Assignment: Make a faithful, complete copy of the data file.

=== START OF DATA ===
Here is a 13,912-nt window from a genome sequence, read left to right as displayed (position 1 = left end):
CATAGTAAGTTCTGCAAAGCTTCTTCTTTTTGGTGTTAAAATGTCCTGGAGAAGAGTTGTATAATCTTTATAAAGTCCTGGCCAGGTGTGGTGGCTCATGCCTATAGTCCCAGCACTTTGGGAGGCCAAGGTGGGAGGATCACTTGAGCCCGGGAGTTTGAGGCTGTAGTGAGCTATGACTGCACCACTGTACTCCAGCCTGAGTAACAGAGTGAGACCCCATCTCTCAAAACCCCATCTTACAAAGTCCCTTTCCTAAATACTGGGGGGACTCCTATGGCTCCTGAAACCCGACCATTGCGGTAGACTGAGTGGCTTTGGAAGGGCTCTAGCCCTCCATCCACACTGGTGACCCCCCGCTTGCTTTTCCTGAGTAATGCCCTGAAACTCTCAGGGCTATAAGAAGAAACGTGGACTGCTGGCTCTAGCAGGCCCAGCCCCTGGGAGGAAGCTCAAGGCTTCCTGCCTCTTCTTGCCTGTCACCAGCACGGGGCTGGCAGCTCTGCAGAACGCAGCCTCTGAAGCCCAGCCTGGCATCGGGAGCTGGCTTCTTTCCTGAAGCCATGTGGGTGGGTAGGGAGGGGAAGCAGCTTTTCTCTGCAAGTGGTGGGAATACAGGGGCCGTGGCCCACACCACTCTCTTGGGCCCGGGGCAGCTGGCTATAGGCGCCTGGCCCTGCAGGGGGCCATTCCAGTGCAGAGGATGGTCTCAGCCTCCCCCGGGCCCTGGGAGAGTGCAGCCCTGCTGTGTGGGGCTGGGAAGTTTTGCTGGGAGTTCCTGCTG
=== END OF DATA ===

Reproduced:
Here is a 13,912-nt window from a genome sequence, read left to right as displayed (position 1 = left end):
CATAGTAAGTTCTGCAAAGCTTCTTCTTTTTGGTGTTAAAATGTCCTGGAGAAGAGTTGTATAATCTTTATAAAGTCCTGGCCAGGTGTGGTGGCTCATGCCTATAGTCCCAGCACTTTGGGAGGCCAAGGTGGGAGGATCACTTGAGCCCGGGAGTTTGAGGCTGTAGTGAGCTATGACTGCACCACTGTACTCCAGCCTGAGTAACAGAGTGAGACCCCATCTCTCAAAACCCCATCTTACAAAGTCCCTTTCCTAAATACTGGGGGGACTCCTATGGCTCCTGAAACCCGACCATTGCGGTAGACTGAGTGGCTTTGGAAGGGCTCTAGCCCTCCATCCACACTGGTGACCCCCCGCTTGCTTTTCCTGAGTAATGCCCTGAAACTCTCAGGGCTATAAGAAGAAACGTGGACTGCTGGCTCTAGCAGGCCCAGCCCCTGGGAGGAAGCTCAAGGCTTCCTGCCTCTTCTTGCCTGTCACCAGCACGGGGCTGGCAGCTCTGCAGAACGCAGCCTCTGAAGCCCAGCCTGGCATCGGGAGCTGGCTTCTTTCCTGAAGCCATGTGGGTGGGTAGGGAGGGGAAGCAGCTTTTCTCTGCAAGTGGTGGGAATACAGGGGCCGTGGCCCACACCACTCTCTTGGGCCCGGGGCAGCTGGCTATAGGCGCCTGGCCCTGCAGGGGGCCATTCCAGTGCAGAGGATGGTCTCAGCCTCCCCCGGGCCCTGGGAGAGTGCAGCCCTGCTGTGTGGGGCTGGGAAGTTTTGCTGGGAGTTCCTGCTG